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An excerpt from www.HouseOfNames.com archives copyright 2000 - 2016


The origins of the Welsh name Raikes go back to the ancient Celtic culture that existed in the hills and Moors of Wales. The forbears that initially held the name Raikes once lived near a pass or narrow valley. The surname Raikes is derived from the Old English word hraca, which means throat. The surname Raikes belongs to the class of topographic surnames, which were given to people who resided near physical features such as hills, streams, churches, or types of trees. However, the surname Raikes may be derived from residence at The Rake in Sussex, at Raikes Farm in Surrey, or at Raikes in the West Riding of Yorkshire. In this case, the surname Raikes belongs to the category of habitation names, which are derived from pre-existing names for towns, villages, parishes, or farmsteads.

Raikes Early Origins



The surname Raikes was first found in Lincolnshire, where they held a family seat from early times and their first records appeared on the early census rolls taken by the early Kings of Britain to determine the rate of taxation of their subjects.

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Raikes Spelling Variations


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Raikes Spelling Variations



Although there are comparatively few Welsh surnames, they have a great many spelling variations. Variations of Welsh names began almost immediately after their acceptance within Welsh society. In the Middle Ages, it was up to priests and the few other people that recorded names in official documents to decide how to spell the names that they heard. Variations that occurred because of improper recording increased dramatically as the names were later transliterated into English. The Brythonic Celtic language of Wales, known by natives as Cymraeg, featured many highly inflected sounds that could not be properly captured by the English language. Spelling variations were, however, also carried out according to an individual's design: a branch loyalty within the family, a religious adherence, or even patriotic affiliations were all indicated by the particular variation of one's name. The spelling variations of the name Raikes have included Raikes, Raike, Raik, Rakes, Rake and others.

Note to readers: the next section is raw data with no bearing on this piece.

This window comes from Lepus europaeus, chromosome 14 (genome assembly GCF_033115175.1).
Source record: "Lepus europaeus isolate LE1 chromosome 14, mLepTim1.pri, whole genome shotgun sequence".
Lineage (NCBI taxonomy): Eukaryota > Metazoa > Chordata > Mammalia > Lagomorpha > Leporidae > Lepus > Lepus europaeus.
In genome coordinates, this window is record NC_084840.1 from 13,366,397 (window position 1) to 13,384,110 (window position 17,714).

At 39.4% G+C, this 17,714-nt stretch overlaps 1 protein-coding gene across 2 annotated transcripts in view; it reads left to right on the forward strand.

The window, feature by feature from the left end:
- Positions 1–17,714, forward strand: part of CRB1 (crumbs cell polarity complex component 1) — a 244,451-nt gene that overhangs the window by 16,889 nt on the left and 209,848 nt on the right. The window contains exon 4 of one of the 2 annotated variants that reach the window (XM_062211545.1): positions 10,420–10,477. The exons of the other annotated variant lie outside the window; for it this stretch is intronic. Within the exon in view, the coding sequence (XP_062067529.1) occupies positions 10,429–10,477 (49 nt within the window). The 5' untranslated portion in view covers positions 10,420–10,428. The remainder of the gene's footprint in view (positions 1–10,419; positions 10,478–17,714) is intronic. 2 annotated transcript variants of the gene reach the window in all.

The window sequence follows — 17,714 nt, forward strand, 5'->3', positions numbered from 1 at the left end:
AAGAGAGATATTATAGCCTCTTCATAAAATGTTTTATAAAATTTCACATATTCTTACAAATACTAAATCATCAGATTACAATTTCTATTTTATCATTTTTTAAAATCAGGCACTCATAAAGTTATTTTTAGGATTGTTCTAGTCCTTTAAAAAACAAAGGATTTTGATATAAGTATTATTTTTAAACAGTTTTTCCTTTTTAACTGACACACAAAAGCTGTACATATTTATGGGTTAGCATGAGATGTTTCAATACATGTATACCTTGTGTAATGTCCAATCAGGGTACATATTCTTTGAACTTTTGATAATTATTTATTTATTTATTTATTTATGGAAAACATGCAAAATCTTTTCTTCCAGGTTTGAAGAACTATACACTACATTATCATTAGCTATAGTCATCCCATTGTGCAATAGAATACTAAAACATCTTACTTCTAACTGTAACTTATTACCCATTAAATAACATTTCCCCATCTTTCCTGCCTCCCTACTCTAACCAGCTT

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Raikes Early History


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Raikes Early History



This web page shows only a small excerpt of our Raikes research. Another 185 words (13 lines of text) covering the years 1690 and 1757 are included under the topic Early Raikes History in all our PDF Extended History products and printed products wherever possible.

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Raikes Early Notables (pre 1700)


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Raikes Early Notables (pre 1700)



Another 26 words (2 lines of text) are included under the topic Early Raikes Notables in all our PDF Extended History products and printed products wherever possible.

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The Great Migration


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The Great Migration



Some of the first settlers of this family name were:

Raikes Settlers in New Zealand in the 19th Century

  • G. Raikes arrived in Wellington, New Zealand aboard the ship "St. Leonards" in 1877

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Contemporary Notables of the name Raikes (post 1700)